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dc.contributor.authorKuzmenkova, Maria
dc.date.accessioned2019-01-21T23:51:22Z
dc.date.available2019-01-21T23:51:22Z
dc.date.issued2017
dc.identifier.urihttps://hdl.handle.net/10652/4471
dc.description.abstractThis research explores the field of restorative functions of natural landscape and applicability of the knowledge in urban environment design strategies for mental health benefits and social wellbeing. The relationships between mental health treatment practices and architecture theories have a history of centuries. This connection between two scientific areas accumulated a significant foundation for modern psychology role in design. Today, psychology is an inevitable content of studies in urban design area. The interest is how exactly urban, rural or natural environmental features influence on mental statements. Is it possible to control this influence? Architectural and urban designers created a human-made habitat with being focused on physical qualities of architectural forms, while artificially created spaces produce strong effects on the individual’s mind. These effects differ from natural environment influence. Objects which intended to organize a movement, attract attention or emphasize the importance oversaturates urban views. As a result, people are running out of cities on weekends or holidays just to escape from too functional and intrusively guiding spaces. The apparent chaos in natural forms organization and unpredictable patterns variations are attractive to human eyes sometimes surprisingly more than precisely designed and proportionally balanced buildings. Pharmacology changed the whole system of treatment processes for mental health. The number of those who needs special conditions of detention has significantly decreased. However, to get a pill from a doctor just because you are going through a tough period in your life is easier than ever. Moreover, spa services are used for preventative treatment and filled with office workers who face enormous stress at work every day. The lack of preventative mental health care spaces and facilities determined the choice of the site. As a part of a speculative design project, old train station at Beach Road with adjoining vacant land would become a pedestrian link between the CBD and eastern suburban areas. Also, plans for Auckland Port relocation give a potential for the new residential district on current wharf territories. Location choice of the site between the main office spaces and existing and potential housing creates a buffer zone with restorative and transitional function. Auckland population is growing rapidly. This leads to such problems as coexistence and increased mental discomfort, increase in stress level because of life rhythm acceleration, traffic, mortgages, etc. The lack of attention to mental health problems on preventative level costs much to both governmental expenses and social health environment. This project study the possibilities to use elements of restorative influence in urban design life for better quality wellbeing.en_NZ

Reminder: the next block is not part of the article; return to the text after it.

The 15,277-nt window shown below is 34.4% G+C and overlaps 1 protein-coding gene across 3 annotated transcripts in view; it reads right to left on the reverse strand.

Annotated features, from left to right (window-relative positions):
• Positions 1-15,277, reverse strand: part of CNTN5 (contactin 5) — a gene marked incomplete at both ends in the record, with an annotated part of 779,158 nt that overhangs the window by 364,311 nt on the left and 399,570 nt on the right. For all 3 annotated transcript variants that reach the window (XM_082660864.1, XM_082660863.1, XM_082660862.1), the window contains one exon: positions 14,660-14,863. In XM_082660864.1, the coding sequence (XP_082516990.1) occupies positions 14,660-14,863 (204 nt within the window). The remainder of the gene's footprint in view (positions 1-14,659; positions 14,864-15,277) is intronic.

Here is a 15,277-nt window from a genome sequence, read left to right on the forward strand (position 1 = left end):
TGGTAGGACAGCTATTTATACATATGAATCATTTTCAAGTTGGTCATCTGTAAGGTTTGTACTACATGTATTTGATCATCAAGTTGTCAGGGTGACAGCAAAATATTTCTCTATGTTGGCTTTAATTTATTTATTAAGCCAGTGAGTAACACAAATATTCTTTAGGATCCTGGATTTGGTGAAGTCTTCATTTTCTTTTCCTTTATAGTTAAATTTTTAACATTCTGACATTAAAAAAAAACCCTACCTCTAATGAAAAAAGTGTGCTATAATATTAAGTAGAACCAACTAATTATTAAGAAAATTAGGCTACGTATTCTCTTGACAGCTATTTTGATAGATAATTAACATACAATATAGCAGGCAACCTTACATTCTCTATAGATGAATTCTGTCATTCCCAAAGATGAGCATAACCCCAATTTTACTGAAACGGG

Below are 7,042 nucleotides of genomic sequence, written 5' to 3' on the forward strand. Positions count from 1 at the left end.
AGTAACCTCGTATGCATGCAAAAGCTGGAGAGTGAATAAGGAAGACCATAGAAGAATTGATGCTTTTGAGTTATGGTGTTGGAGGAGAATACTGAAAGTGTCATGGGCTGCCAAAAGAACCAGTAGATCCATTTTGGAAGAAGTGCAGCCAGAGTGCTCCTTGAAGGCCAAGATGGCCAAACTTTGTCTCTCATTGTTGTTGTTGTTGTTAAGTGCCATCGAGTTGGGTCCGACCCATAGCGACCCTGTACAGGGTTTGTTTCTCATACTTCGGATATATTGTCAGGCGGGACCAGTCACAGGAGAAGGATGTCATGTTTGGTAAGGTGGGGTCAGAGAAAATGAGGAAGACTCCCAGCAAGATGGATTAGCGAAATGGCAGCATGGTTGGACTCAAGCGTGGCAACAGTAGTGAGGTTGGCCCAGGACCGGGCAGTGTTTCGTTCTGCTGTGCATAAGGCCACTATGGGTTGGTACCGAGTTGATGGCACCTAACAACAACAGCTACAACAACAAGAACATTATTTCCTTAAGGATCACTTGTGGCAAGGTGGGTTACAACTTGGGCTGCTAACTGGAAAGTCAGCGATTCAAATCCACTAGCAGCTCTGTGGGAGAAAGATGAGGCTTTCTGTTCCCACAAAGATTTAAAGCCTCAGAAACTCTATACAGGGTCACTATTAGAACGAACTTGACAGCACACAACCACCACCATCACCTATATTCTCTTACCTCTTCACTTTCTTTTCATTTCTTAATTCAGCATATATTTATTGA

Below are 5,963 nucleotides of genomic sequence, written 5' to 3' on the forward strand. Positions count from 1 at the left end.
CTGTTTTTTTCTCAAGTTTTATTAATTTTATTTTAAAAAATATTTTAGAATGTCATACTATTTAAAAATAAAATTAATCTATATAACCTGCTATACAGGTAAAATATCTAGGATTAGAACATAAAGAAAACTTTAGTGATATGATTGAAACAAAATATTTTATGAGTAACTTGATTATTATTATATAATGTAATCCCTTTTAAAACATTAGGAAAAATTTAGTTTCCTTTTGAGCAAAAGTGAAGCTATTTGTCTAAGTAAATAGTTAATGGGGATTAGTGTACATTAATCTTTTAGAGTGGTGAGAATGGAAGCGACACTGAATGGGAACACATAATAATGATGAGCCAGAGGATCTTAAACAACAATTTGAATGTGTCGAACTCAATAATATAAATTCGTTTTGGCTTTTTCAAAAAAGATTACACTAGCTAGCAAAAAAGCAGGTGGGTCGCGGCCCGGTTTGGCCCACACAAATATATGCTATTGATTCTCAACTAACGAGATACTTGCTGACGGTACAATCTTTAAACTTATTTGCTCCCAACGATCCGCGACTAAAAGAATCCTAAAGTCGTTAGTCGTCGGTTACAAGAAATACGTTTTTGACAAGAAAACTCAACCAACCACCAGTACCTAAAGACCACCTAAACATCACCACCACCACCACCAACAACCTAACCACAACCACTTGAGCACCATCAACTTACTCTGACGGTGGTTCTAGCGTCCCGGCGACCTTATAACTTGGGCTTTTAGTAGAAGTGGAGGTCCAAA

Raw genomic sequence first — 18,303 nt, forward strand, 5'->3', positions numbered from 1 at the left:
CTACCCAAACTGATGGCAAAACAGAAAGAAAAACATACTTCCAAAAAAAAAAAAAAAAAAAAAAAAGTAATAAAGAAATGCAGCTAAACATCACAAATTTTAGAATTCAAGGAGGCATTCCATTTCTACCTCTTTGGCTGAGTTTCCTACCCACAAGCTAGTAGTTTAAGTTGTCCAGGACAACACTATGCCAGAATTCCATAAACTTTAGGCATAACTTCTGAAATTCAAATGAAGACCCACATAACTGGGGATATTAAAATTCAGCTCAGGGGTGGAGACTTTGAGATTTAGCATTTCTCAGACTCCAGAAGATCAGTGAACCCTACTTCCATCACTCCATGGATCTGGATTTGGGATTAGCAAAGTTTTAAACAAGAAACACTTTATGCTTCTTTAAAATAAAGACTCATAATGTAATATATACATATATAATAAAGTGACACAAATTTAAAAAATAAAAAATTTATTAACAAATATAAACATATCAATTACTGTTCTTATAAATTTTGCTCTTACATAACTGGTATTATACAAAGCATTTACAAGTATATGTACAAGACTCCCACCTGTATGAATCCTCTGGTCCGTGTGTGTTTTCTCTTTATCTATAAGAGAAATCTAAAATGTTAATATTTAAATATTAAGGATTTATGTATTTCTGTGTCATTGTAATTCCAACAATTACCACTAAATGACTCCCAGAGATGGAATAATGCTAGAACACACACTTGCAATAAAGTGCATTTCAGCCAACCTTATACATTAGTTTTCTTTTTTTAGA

dc.language.isoenen_NZ
dc.subjectTe Taou Reserve (Auckland, N.Z.)en_NZ
dc.subjectAuckland Railway Station (Beach Road, Auckland, N.Z.)en_NZ
dc.subjectmental health facilitiesen_NZ
dc.subjectbiophilic designen_NZ
dc.subjectnature walksen_NZ
dc.subjectpathwaysen_NZ
dc.titleA soul is on the move : urban space pathway for mental restorationen_NZ
dc.typeMasters Thesisen_NZ
thesis.degree.nameMaster of Architecture (Professional)en_NZ
thesis.degree.levelMastersen_NZ
thesis.degree.grantorUnitec Institute of Technologyen_NZ
dc.subject.marsden120101 Architectural Designen_NZ
dc.subject.marsden111714 Mental Healthen_NZ
dc.identifier.bibliographicCitationKuzmenkova, M. (2017). A soul is on the move : urban space pathway for mental restoration. An unpublished A Research Project in partial fulfillment of the requirements of the degree of Master of Architecture Professional, Unitec Institute of Technology, Auckland, New Zealand.en_NZ
unitec.pages123en_NZ
dc.contributor.affiliationUnitec Institute of Technologyen_NZ
unitec.advisor.principalPretty, Annabel


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